The other thing to note is the importance of quality of the fit. The Rota’s are ready to wear, so it’s down to their factory pattern which dictates how well they fit (beyond basic alterations after purchase) whereas made to measure should fit very well. Fit has to come first with any clothing, but the whole point of bespoke and made to measure clothing is that it should fit very well. If it doesn’t fit well, then it doesn’t matter how well it’s made, they’ve failed in their primary purpose.

  6. says: Art Peterson

    Yes, and I have a pair of “Anchor Blue Big Baggy Jeans” which fit perfectly at the proper waist height, so I went to their store to buy some more, but they’ve changed their pattern and they are no longer long enough in the crotch to work waist high. I really don’t care about the “big baggy” aspect, but the ride comfortably at waist high I do care about. Is there any company that makes Jeans (like blue jeans/denim) to ride at waist level?

  7. says: Phillip J. Moodie

    I have just turned 80 and the advice in your article is pure 1955, but it is soundly based.

    I think maintain an optical balance is the most important point. I enjoyed the read.

    1. says: Andrew Doyle

      Thanks Phillip. Style, proportion and balance are timeless. A lot of elements of menswear in the 50’s valued these guidelines and it’s a main reason why the men of the era are looked upon as having been so effortlessly stylish.

  8. says: Stanley

    Do you think the mid rise rtw trouser is not preferable? As most of them doesn’t high enough on the rise, so you can’t pull them up on your natural waist , and they just able to sit a little bit higher on your hip bone

    1. says: Andrew Doyle

      Pulling them up, if they’re not cut to be worn high, will have the inseam pull at the crotch. Uncomfortable and not a good look.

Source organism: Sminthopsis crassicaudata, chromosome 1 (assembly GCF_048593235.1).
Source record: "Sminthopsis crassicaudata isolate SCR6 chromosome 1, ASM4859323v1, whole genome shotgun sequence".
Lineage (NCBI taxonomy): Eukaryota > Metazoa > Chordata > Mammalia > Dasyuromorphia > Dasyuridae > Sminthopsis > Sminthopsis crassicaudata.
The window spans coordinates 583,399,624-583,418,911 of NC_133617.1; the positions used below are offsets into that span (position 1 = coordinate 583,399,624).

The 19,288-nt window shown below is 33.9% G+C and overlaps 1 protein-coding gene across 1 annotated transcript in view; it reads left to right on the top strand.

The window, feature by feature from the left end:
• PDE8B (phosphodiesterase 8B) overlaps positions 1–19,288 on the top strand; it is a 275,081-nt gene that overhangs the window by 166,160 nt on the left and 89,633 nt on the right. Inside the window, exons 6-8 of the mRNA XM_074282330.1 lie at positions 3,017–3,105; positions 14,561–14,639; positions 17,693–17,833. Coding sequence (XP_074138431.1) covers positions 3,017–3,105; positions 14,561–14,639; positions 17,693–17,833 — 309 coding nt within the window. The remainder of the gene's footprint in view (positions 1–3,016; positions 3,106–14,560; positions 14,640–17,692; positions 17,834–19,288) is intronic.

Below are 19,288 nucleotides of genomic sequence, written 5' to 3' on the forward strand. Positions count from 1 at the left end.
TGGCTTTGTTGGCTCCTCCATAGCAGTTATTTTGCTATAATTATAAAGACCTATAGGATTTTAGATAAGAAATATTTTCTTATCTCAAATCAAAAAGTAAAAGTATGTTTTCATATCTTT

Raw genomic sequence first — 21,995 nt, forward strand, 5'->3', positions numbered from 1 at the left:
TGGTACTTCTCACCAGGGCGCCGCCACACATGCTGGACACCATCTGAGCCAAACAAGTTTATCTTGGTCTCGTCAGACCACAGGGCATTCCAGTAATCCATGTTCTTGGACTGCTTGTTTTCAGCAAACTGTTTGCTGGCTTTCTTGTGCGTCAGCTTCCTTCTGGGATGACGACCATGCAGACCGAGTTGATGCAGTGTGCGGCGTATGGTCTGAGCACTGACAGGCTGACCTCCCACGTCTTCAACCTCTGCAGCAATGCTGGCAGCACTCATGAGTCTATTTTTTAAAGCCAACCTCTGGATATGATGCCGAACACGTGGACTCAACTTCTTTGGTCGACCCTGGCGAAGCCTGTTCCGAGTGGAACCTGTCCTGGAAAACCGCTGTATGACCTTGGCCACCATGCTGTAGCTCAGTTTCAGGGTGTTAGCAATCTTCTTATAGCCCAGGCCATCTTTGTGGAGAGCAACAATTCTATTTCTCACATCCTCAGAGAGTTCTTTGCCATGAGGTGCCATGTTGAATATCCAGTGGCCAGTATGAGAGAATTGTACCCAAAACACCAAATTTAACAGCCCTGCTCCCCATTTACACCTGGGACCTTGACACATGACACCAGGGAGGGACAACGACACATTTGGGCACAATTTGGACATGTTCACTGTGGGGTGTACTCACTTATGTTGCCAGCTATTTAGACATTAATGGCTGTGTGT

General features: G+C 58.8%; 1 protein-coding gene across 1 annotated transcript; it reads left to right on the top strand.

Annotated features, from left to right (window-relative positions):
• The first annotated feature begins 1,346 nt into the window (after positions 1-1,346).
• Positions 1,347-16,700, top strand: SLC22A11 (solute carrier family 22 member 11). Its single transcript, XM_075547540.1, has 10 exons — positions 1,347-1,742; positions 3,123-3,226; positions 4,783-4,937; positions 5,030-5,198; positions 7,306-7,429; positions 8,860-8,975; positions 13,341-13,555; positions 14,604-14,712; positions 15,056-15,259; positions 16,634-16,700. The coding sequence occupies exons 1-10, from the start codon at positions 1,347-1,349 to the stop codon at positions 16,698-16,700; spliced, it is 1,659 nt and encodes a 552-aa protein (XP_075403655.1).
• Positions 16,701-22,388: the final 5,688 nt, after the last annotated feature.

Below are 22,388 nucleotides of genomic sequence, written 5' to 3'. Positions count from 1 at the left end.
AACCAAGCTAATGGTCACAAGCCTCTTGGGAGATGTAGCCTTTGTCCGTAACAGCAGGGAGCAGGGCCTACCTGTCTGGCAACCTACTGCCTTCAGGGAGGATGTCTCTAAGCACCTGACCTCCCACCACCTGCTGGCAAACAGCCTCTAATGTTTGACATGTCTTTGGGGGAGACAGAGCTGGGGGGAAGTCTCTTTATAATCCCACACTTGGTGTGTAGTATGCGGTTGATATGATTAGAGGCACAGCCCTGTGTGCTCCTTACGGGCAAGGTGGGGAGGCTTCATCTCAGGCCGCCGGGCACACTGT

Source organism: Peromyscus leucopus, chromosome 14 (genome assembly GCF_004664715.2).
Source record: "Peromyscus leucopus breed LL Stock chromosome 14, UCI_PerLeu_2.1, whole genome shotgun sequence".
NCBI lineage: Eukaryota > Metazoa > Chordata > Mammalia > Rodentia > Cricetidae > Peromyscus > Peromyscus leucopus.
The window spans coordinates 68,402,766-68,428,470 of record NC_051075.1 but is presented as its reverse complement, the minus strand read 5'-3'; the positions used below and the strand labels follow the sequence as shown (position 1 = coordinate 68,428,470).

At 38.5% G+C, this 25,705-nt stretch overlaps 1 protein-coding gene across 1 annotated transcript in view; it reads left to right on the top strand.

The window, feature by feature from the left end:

Higher rise RTW trousers from makers like Rota or Berg and Berg ( are a better solution if MTM or bespoke isn’t an option.

  9. says: Rye

    I’ve been trying to wear my pants at the waist and it is definitely uncomfortable. Should I continue to push through. As you said the more you do it the easier it is to wear your pants there.

  10. says: Rye bread

    Love the article. All day I have been wearing my pants around the belly button and though it feels dorky I have to say the longer I wear them there the more comfortable I realize it is. It makes me wonder why I haven’t been doing this for awhile. Thank you for the suggestion and getting me to a place where my pants look good and comfortable.

  11. says: Schaefer Method

    Dear High Waisted Fans,

    this is Felix and Gertrud from BoerlinBoerds. We are writing to you because you are a fellow lover of high waisted pants.

    To keep our indie label thriving, we are now running a Crowdfunding campaign for our high waisted designs, and if it is not much to ask, we would be very grateful if you can like or share the campaign.

    We hope you are having a fantastic Tuesday.


    Gertrud and Felix